spiration" of"hunch" ho did receive ,
that prompted him to ono of the
atrocious and dastardly political
tricks that was tevor sprung upon
an unsuspecting people. "Tho
jodge" at that time sought to , and
did sink into the lowest depths of
political polution and besmirch the
"judicial ermine" that wag foisted
upon him by the very men that ho
today calls "vicious and ignorant
Many very many of us have sup
ported the "jedgo" upon his past
party affiliations , ho assured
us that his entire anatomy
bore marks of populism ,
populism , such as that exemplified
by the Hon. Peter Cooper , Solon
Chase , Daniel Campbell and John
Jofiooat , etal. , whom ho now tra
duces and calls "political shysters. "
The tatooing upon a more closer
examination we found that ho had
the . "hands of Esau and the voice
of Jacob. " and that his masquerad
ing as a populist was for "revenue
The "jedge" further sayp , that
"middle-of-the- readers iu
wo - - - our
oppositson to Bryan , is false pro-
tense. " "Principle least concerns
us" and classifies us with ' 'Mo.
Kinleyisim and Co. , " and the
i.jsdgo says to assume such an
admixture it ? mistaking hon
esty for ignorance and vioiousness
and that wo wore fusionists as lonp
as we wore kept in office , and that
as soon as wo wore reduced to the
ranks wo oamo the party's deadly
fee , " and the "jecfgo"- further
says , that the fusionists liavo given
UH the best county governor we
over had , "
When did the populists of Ouster
county over have a fusion on Coun
ty ofiioors , save and except the time
the jminuses betrayed us and we
lost our candidate for County judge ?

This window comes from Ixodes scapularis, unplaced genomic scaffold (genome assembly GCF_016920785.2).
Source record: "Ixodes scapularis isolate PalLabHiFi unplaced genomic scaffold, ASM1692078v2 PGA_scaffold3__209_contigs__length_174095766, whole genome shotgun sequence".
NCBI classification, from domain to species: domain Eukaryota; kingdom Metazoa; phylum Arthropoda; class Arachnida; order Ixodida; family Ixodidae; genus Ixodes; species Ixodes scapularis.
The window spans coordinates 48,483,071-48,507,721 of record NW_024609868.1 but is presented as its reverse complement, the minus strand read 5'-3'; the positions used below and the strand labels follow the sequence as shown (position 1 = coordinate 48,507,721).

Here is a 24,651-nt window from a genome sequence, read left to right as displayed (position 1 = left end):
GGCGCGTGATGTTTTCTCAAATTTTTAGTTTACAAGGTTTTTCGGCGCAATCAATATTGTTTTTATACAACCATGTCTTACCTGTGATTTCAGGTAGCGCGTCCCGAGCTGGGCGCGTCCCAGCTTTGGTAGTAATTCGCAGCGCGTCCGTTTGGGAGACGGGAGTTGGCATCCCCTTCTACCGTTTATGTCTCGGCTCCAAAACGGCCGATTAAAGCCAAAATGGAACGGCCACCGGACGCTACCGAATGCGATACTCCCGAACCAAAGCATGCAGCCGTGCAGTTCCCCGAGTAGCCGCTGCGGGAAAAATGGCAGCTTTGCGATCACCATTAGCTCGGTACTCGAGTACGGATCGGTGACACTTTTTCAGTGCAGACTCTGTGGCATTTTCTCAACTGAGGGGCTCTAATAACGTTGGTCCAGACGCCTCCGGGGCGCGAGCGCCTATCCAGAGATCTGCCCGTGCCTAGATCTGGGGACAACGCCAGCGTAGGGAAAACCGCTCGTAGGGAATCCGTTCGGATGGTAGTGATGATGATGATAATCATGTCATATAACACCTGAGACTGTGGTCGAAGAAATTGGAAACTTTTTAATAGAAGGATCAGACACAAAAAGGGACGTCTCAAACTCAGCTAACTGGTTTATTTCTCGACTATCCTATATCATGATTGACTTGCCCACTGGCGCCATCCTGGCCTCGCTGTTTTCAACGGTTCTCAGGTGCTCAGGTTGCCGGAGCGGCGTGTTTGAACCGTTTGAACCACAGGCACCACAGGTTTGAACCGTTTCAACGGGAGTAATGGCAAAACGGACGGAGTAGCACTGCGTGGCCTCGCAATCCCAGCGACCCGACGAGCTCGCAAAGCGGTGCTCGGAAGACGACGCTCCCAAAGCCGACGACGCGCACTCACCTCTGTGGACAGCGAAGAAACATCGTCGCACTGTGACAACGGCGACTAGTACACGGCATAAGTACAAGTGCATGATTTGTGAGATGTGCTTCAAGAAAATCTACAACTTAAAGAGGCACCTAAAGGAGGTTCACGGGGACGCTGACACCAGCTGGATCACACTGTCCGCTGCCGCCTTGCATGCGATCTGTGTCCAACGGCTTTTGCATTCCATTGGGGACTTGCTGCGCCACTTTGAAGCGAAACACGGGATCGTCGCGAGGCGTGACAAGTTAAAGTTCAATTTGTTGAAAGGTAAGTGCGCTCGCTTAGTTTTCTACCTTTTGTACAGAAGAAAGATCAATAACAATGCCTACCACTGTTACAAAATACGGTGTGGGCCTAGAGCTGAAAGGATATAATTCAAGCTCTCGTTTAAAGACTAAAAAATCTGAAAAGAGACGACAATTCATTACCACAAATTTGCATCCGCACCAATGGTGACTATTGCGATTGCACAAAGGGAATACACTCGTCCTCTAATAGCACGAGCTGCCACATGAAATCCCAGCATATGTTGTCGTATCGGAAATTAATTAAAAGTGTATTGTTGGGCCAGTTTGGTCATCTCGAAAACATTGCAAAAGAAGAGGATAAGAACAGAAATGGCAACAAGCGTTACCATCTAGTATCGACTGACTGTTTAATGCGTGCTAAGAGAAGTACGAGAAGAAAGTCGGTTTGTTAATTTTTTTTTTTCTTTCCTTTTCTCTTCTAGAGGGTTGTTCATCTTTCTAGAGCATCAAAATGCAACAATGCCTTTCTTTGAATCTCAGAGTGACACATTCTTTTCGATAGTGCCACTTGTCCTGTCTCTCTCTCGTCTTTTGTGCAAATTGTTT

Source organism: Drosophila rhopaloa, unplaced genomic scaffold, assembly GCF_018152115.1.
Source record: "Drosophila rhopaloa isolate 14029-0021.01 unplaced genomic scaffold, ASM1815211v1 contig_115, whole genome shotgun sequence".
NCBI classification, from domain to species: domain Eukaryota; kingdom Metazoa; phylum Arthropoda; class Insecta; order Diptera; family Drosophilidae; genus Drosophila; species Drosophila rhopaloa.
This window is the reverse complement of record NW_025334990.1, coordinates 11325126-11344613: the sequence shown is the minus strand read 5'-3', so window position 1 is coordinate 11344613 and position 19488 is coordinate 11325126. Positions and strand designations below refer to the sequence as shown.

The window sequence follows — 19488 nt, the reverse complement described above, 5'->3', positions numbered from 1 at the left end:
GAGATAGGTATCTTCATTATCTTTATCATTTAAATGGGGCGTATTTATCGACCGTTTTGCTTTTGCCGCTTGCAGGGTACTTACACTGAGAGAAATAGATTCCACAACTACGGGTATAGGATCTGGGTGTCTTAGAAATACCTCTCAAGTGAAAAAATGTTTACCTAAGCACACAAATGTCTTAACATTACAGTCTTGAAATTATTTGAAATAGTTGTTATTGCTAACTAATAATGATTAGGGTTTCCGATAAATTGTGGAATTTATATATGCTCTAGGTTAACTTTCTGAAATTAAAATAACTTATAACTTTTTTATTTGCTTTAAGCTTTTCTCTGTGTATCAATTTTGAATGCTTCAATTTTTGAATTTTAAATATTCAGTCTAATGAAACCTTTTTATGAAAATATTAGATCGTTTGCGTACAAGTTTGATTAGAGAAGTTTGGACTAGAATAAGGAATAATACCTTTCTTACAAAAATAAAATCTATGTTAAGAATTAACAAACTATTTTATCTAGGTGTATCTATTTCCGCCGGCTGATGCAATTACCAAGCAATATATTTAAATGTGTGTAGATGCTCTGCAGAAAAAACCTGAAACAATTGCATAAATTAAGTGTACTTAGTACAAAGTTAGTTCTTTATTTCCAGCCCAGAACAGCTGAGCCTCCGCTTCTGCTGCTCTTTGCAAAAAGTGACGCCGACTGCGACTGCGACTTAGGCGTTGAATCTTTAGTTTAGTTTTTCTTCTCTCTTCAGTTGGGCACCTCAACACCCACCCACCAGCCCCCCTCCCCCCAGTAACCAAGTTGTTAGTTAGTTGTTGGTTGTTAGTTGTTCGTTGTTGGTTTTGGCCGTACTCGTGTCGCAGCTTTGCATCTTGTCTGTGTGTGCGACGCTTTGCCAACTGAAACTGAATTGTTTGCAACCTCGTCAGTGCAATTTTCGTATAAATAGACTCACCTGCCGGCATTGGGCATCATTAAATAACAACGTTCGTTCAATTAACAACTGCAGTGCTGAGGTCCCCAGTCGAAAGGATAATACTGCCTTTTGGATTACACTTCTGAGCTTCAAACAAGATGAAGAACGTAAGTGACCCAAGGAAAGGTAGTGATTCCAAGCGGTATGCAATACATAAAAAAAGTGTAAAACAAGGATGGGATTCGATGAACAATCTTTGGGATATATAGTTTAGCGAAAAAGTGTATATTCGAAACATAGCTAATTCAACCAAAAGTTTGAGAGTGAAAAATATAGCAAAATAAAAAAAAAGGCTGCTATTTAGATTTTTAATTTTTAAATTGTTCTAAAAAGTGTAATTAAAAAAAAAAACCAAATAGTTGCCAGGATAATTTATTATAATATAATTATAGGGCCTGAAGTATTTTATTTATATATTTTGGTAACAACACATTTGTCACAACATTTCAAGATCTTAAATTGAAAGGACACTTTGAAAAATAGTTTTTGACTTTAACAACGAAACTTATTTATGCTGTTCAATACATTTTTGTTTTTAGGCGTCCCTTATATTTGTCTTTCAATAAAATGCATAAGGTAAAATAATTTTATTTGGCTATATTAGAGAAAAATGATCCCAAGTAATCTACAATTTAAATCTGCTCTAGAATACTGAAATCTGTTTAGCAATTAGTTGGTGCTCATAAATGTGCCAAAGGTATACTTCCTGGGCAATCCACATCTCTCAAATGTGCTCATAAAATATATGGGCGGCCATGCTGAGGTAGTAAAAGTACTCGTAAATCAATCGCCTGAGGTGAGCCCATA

That was not "fusion" it was poli
tical treachery and you wag a party
to it. There may have boon fol
lows who have hold positions of
trust and honor who arc now fuai-
cnlets because they waut uu office
and oau't get it , and if my memory
servos mo correctly , ( and wo think
it does ; ) that at the time the "jodga"
made his debut1 in politics as a can
didate for county judge , that the
lopublicaus and democrats "fused"
in the formation of a ticket that
was ohristinod "A Citizens Ticket. "
And by reason of the unholy alli
ance and the opposition to the
painciple of fusion the "jedgo" was
elected by the largest majority that
it was possible to give him , and the
"jedgo" says "shame on such in
gratitude and blatant dornagognory. "
The "Jedgo"'bsays that Mr.
3ryan represents all there is in re-
'orm. It 10 to 1 , is all the reforms
that we populists demand , possibly
Mr , Bryan stands for that , but
'Jedgo * ' did you ever know a pop
ulist that was ever in favor of a re
deemable money ? Mr. Bryan's
platform declares for coin redemp
tion. Does the "Jodgo" believe
that 10 to 1 , with a string to it , is
the great panacea for all our politi
cal ills ?
The "Jodge" says "reform from